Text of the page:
One Partner Wants to Nest, the Other Wants to Wait

A hopeful adoptive mother who's just started the adoption wait is ready to nest and get the baby's room ready—but her husband wants to wait. Parents who have been there offer advice.

Q: We are currently waiting to get the call that an expectant mother has chosen us. I’m eager to get the baby’s room ready, but my husband, being the practical person that he is, wants to wait until we’re at least matched before doing anything. It’s hard, because I’m want to start nesting, and he’s so cautious. How do I find a happy medium between our two approaches to the adoption wait?

Members of adoptivefamiliescircle.com respond:

“Just eight short years ago my husband and I were in your very situation. Our happy medium was to start a baby registry with a fictitious due date. You can always keep changing that date. Go ahead do the research on those items and add them to your registry…even buy some if you want and store them in a closet for ‘the day.’ That registry was wonderful! After 14 months, we got The Call—and were placed with our baby the next week!”

“The waiting was the most difficult part. This is going to sound so discouraging, but we waited almost four years for our son. (We were not that open-minded when it came to expectant mother situations, which is why we waited an eternity.) In the beginning I wanted to start decorating our nursery, but I am so glad I did not. Keeping a journal of your journey instead is a great idea!”

“From the first time our profile book was sent out to the birth of our child was three weeks! I only had a car seat and an empty diaper bag. Thank goodness for Amazon Prime!”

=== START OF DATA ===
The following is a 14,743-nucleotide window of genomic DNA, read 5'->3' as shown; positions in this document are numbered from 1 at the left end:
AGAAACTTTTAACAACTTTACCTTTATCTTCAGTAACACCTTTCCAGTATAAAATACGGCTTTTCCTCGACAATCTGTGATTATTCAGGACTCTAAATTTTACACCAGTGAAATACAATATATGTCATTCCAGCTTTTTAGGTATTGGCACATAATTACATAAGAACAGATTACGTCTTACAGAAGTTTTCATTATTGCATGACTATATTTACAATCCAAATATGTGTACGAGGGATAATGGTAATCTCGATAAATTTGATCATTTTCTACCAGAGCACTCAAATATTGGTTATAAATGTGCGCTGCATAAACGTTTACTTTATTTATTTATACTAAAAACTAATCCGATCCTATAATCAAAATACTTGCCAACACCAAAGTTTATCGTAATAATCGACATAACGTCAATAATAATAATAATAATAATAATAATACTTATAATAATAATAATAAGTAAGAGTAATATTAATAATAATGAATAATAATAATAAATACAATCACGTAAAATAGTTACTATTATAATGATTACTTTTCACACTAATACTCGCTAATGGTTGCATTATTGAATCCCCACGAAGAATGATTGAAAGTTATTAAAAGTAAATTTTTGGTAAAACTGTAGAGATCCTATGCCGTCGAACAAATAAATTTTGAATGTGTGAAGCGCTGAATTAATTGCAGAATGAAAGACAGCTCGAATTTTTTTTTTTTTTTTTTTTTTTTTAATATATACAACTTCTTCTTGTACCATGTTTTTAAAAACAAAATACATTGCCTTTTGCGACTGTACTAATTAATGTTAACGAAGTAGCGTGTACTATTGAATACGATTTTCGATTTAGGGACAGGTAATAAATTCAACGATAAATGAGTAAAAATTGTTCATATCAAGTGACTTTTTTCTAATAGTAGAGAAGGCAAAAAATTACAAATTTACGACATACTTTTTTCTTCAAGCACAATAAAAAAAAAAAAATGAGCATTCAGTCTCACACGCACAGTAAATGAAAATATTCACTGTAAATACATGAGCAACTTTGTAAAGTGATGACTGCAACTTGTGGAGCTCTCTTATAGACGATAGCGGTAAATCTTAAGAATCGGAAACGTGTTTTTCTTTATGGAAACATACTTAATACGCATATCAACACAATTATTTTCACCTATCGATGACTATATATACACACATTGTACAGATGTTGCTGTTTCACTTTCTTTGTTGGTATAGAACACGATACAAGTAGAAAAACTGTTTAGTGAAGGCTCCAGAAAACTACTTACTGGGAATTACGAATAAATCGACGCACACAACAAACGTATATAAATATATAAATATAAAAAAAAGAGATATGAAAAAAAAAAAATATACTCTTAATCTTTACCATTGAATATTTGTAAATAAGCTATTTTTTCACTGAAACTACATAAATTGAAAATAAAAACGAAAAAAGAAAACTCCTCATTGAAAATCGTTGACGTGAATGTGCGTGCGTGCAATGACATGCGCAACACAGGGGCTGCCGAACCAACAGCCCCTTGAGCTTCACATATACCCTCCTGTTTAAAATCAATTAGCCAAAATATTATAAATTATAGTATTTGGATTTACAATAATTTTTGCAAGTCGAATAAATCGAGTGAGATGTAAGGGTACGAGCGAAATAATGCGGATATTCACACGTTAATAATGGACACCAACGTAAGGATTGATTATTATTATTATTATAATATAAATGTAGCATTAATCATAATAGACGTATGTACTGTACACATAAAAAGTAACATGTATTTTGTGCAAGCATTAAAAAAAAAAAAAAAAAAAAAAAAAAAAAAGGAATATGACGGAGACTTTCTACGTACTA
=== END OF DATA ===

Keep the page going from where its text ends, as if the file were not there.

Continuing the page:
“My husband and I are waiting and in the same situation as you—I want to pack the baby’s room full of things and he wants to wait. But we’ve found a good balance so far. We don’t know the gender or special needs of our future child yet, and we also might come home with twins. This has helped me rein in the desire to create a nursery. It’s also very hard to stare at an empty baby’s room for years. But, as other folks have pointed out, it’s good to be prepared for an instant-baby! Have a car seat, a small pack of diapers, and two or three essentials. Not only is it fun to pick them out and buy them, it helps you enjoy the stage you’re in—you’re expecting! You just don’t know how long you’ll have to wait.”

“Try ‘nesting’ in a blog. You can usually make it private.”

“I understand your husband’s reluctance, as I myself was worried that I would ‘jinx it’ by getting ready ahead of time. I ended up buying things, but putting them away in the back of my closet. What you may want to do is ask friends and relatives for hand-me-downs or stuff you can borrow.  There are many items the baby will only use for a little while—bouncy seats, boppy chairs, and so on, that you can probably borrow for the short time you will need them. It is very easy to spend a ton of money on baby stuff that you won’t use. I would also suggest reading. I spent a lot of time reading about adoption, but wish we had read more just about babies.”

“We had the nursery partially set up before we were matched, and my son’s birth mother liked the pictures we included of it in our profile book. I’m a big believer in having everything set up in advance.”

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